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Guild Wars 2

First details of NCsoft's new fantasy.

Since the game's announcement in 2007, NCsoft's Seattle-based developer ArenaNet has been quiet about what's been going on behind its doors with Guild Wars 2. With today's trailer, we get our first glimpse of the developer's re-imagining of this phenomenally popular online RPG. A lot has changed, but the developer's vision remains true to what made Guild Wars such a refreshing experience in the first place: accessibility, flexibility and incomparable value for money.

Guild Wars: Prophecies was a shot in the arm for the MMO market at the time of its release in 2005. It married a flexible, story-heavy, varied and hugely enjoyable campaign with a revolutionary player-versus-player system that has since grown to be one of the most fiercely competitive in the world, and it didn't force its players to pay a monthly sum for the privilege. Instead, two subsequent campaigns and an expansion pack were what drove the series' revenues, and there are no plans to dispense with the "pay once, play forever" business model. Once you've paid for Guild Wars 2, you'll be able to play it for as long as you like.

Set 250 years after the last Guild Wars campaign, Guild Wars 2 thrusts you back into a Tyria that's been taken over by big, bad Elder Dragons and their undead armies. The game's five races have been pushed back into their own territories, and the player's role will be to unite them in the struggle to reclaim the continent. Good news about the dragons, too - we definitely get to fight them. "Primarily the game will focus on one in particular," says designer and writer Ree Soesbee, "but the others are present in the world. Their activities will be have an impact on Tyria, and players will have the opportunity to experience the real danger that all of these creatures present."

A still taken from the epic trailer that's on Eurogamer TV.

Guild Wars 2's switch from an almost entirely instanced game-world, where you would adventure with only your party members, to a persistent, fully-populated one like those in more conventional MMOs, is the driving force behind most of the changes in the gameplay. The quest system, for instance, has been completely overhauled, and will offer something quite different from its competitors. "I think I can safely say that you won't see a single exclamation mark floating above a character's head in Guild Wars 2," claims lead designer Eric Flannum.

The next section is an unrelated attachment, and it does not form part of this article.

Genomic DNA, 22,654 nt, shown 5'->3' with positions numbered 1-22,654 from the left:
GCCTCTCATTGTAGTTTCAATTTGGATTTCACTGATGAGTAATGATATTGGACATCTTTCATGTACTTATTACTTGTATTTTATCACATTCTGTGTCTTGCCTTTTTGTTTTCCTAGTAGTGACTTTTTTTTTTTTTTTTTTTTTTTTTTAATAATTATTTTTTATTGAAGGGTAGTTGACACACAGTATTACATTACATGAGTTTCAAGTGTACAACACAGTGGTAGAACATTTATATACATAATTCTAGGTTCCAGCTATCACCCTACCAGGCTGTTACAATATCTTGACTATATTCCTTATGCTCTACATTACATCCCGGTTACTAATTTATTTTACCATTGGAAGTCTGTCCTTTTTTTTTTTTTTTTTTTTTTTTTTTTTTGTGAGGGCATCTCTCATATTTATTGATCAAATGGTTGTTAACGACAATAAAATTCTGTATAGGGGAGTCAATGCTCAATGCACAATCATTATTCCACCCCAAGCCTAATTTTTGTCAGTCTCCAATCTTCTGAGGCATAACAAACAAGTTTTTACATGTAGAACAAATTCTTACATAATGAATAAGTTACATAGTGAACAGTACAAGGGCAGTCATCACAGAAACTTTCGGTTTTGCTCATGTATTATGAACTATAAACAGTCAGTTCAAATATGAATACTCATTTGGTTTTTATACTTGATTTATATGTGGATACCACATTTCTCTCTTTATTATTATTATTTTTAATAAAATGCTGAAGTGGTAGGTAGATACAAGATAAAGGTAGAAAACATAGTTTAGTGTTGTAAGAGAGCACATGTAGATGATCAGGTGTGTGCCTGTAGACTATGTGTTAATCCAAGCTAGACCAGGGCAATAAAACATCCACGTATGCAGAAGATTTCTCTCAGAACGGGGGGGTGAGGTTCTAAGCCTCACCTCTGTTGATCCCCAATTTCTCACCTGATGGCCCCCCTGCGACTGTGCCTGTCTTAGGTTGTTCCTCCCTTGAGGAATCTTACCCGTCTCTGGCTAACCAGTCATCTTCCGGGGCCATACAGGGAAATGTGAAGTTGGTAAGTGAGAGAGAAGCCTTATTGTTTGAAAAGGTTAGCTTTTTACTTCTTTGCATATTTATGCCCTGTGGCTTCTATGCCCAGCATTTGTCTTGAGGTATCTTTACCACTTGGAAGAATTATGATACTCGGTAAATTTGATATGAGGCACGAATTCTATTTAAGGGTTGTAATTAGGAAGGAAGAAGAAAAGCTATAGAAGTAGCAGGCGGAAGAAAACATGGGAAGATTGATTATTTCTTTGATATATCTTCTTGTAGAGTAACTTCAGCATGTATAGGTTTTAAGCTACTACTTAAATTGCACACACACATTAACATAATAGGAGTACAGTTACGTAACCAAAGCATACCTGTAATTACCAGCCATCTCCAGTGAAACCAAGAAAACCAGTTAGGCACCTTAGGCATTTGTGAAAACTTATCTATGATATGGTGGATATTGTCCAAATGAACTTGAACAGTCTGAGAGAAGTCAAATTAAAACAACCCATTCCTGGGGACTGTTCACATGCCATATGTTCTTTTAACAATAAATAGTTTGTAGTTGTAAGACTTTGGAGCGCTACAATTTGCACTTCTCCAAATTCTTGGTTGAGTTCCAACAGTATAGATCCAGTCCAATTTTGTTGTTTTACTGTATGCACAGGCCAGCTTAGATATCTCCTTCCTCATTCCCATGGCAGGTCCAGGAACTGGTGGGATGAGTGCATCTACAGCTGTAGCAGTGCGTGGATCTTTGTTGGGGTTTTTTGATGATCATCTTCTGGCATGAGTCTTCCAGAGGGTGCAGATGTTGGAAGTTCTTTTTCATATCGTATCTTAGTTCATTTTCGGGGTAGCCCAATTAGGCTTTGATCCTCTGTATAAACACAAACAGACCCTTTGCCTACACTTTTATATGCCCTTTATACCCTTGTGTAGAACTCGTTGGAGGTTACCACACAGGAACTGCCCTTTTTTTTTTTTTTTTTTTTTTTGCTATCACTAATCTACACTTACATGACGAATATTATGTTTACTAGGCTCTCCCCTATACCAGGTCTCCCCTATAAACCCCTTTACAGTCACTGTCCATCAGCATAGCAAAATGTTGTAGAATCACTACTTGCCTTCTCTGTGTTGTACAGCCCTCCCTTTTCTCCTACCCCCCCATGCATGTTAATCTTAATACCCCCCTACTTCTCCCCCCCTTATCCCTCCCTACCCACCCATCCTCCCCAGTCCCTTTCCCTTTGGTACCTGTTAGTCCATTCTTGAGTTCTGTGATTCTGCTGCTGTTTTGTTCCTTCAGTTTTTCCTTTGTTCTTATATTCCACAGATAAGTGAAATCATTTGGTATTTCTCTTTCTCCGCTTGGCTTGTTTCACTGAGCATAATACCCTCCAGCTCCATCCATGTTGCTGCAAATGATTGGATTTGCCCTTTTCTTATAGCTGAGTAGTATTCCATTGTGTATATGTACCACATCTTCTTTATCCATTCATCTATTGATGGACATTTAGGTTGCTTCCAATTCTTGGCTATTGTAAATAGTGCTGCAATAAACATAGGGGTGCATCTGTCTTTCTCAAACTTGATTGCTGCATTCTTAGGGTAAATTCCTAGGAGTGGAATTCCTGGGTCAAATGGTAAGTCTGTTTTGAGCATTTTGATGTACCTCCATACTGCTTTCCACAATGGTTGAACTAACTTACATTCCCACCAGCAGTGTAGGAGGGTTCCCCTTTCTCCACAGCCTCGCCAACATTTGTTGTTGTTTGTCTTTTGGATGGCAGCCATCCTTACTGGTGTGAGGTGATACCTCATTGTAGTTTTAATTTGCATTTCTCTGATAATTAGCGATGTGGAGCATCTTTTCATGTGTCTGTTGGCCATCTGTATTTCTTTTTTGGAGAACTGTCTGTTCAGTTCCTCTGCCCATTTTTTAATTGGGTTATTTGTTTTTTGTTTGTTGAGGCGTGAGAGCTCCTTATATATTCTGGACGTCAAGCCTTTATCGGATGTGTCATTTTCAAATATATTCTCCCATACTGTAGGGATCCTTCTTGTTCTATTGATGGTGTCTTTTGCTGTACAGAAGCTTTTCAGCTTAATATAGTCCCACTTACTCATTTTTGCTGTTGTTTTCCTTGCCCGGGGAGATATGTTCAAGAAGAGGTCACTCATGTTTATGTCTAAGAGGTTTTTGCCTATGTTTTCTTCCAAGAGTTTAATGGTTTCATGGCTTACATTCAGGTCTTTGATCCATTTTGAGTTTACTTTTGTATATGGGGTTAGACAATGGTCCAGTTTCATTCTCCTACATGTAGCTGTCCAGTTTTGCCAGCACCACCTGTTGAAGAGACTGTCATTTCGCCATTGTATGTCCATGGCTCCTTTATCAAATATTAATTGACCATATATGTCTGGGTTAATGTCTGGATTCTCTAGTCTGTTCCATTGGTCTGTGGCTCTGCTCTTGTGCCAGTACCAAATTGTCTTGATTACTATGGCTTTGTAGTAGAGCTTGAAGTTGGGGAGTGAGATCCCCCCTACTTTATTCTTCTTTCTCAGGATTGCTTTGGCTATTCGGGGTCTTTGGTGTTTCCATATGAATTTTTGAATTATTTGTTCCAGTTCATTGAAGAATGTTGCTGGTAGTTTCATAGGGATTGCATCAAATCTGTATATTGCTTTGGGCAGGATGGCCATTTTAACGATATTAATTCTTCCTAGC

"We actually don't have a traditional RPG/MMO quest system," Flannum continues. "Instead what we've got are Events. Think of them as group-orientated activities. This is one of the many things that will encourage the player to explore the world - you can wander through and never quite know what you're going to see. You might come across a fortress that's being attacked by centaurs, or it might be that the centaurs attacked half an hour before you got there and they hold it now. You might start walking along a road you've walked a hundred times and suddenly there's a caravan travelling along that road that you may not have seen, and you can go help that caravan out."

These are bold claims for a persistent-world MMO. Guild Wars' heavy use of instancing made setting up dramatic storytelling much easier, but how is that narrative strength going to carry over to the sequel? "While our game is persistent, one of the things we learned from heavily instancing GW1 was how to really use instancing to our advantage," says Flannum. "The story will take place through a combination of instancing and persistent areas. We're really throwing our entire bag of tricks at the storytelling in GW2. I think we're going to be doing some things, especially with narrative, that people haven't seen before in an MMO."

The Charr, a playable race this time.

There's also an attempt to introduce more variety into how the players can interact with this new, living world - and not just the welcome addition of a jump. To say that Guild Wars was combat-focussed would be something of an understatement; the absence of crafting and non-combat professions meant that there wasn't a whole lot else for players to take up on a whim if they felt like it.

"We're definitely introducing crafting, as well as a few other things that are going to provide players with other things to do," assures Flannum, although he can't say what those other things are. "I don't want to say it'd take the focus off combat, but it's definitely not going to be the case that the only way to interact with someone in Guild Wars 2 is to hit them on the head with a sword."

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About the Author
Keza MacDonald avatar

Keza MacDonald


Keza is the Guardian's video games editor. Previously she has been the UK editor for Kotaku and IGN, and a Eurogamer contributor.

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